‘Very disappointed!’
Sprinter Andrew Hudson could not hide pain of eligibility delay in making Jamaica debut
HUDSON...I was very excited to have the possibility of representing Jamaica after winning ‘trials’ (Photo: Collin Reid)

AMERICAN-BORN sprinter Andrew Hudson is disappointed that he will not be making his competitive debut for Jamaica at the World Athletics Championships to be held in Eugene, Oregon July 15-24, but says he understands the situation.

Hudson, whose father Andrew senior hails from Kingston and who won the men’s 200m at the recent Jamaica Athletics Administrative Association (JAAA) Senior Championships at the National Stadium, fell short of being eligible to wear the black, gold and green by a mere two weeks following his transfer from the USA.

His period of eligibility starts on July 28, it was said, three days after the end of the championships, but he hopes that he will be cleared in time for the Commonwealth Games and the NACAC Senior Championships set for August.

“I was very disappointed, more because I wouldn’t be effective just a few days after the championships,” he told the Jamaica Observer on Monday. “I felt as if my eligibility to represent Jamaica was held until after World Championships for a reason. I’m not sure why but I respect the decision as I’m sure it was done in fairness.”

American-born Jamaican sprinter Andrew Hudson competes in the men’s 200m at the JAAA National Senior and Junior Championships at the National Stadium recently. (Photo: Collin Reid)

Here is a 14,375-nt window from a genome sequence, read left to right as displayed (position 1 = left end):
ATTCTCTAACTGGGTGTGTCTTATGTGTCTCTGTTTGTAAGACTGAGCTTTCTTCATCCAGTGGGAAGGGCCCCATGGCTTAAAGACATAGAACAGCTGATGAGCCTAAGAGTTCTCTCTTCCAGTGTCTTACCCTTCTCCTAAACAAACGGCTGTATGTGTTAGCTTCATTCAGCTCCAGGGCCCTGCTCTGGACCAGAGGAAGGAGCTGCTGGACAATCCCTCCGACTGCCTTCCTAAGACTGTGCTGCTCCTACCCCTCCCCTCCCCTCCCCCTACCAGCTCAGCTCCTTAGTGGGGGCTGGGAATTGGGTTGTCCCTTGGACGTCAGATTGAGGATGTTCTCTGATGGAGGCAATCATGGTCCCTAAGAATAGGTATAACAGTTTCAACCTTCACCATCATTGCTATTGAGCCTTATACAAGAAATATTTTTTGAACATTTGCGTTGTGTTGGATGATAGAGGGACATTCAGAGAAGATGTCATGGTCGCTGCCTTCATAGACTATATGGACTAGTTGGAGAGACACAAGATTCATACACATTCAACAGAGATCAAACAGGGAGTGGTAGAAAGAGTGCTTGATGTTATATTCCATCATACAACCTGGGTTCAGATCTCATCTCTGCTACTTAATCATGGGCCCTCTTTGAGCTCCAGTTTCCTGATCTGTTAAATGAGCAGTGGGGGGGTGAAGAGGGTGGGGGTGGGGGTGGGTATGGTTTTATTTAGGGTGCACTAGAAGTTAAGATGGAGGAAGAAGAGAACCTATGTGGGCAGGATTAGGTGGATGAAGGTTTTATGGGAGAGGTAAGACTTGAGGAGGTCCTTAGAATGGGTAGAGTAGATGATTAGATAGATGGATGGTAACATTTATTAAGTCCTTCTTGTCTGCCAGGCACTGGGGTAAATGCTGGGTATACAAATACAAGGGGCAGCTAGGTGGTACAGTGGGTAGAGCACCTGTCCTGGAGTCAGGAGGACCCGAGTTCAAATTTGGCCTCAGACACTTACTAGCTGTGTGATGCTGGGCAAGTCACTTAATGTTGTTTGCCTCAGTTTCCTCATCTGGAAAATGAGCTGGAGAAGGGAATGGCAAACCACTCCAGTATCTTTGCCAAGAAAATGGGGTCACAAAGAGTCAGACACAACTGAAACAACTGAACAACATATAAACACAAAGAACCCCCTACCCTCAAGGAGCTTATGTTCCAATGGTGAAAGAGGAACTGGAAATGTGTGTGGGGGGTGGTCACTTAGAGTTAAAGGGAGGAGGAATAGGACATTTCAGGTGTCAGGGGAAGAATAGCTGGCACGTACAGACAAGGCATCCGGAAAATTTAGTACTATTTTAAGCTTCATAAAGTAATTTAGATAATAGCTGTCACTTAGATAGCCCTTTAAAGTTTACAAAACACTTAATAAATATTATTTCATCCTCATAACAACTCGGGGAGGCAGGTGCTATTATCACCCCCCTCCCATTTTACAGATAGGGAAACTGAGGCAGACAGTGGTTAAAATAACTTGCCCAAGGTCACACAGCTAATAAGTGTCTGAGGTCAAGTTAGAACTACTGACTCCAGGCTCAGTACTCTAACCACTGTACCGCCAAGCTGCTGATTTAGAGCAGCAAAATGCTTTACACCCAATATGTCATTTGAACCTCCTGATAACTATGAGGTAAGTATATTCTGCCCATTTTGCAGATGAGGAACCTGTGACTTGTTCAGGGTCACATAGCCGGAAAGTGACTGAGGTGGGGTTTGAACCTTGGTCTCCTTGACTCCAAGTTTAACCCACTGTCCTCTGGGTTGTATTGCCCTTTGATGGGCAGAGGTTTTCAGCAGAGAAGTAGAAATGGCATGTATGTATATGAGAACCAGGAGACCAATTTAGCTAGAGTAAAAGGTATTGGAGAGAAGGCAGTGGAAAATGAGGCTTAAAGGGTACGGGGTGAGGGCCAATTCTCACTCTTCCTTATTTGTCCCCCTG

The former Texas Tech representative is one of two athletes who were transferring, as former Great Britain middle distance runner Adelle Tracey was cleared by World Athletics a week ago and will contest the 800m and 1500m in Eugene and also at the Commonwealth Games in Birmingham.

Hudson ran 20.10 seconds (0.5m/s) to win the 200m on the final day of the four day championships, beating 100m champion Yohan Blake to the line with Nigel Ellis taking third place.

Hudson said while he was “excited” at the prospect of running for Jamaica at the World Championships, he said they were always aware of the possibility that he would not be cleared in time.

“I was very excited to have the possibility of representing Jamaica after winning ‘trials’,” he said, “but also knew there was a chance this would not happen [while] waiting on World Athletics approval.” He said he and his team were always in contact with the JAAA, who he said “contacted me and told me I would be approved to represent, but not until after World Championships.”

Hudson said: “Yes JAAA and my team knew the possibilities of my approval not going through in time for worlds but we were all optimistic on getting a timely response, which we did, just not the response we were looking for,” adding that “I’m not sure if a letter was written to worlds on my behalf to expedite the process.”

He is already looking ahead but said he wanted to make the team to the Commonwealth Games on his own merit, and hopefully not at the expense of another athlete.

“The Commonwealth team had been previously selected before my arrival,” he said. “We are in works currently to see if I can be added to the team to compete as long as it doesn’t interfere with other athletes’ team selection. I don’t want any athlete to be removed from the team so I can take their well-earned selection.”

Hudson shared that he is still in dialogue with the Jamaican track and field federation as he anticipates his first chance to run for the country.

“Yes we are in communication to further inquire about my Commonwealth Games selection and NACAC Championships,” he ended.

Paul Reid

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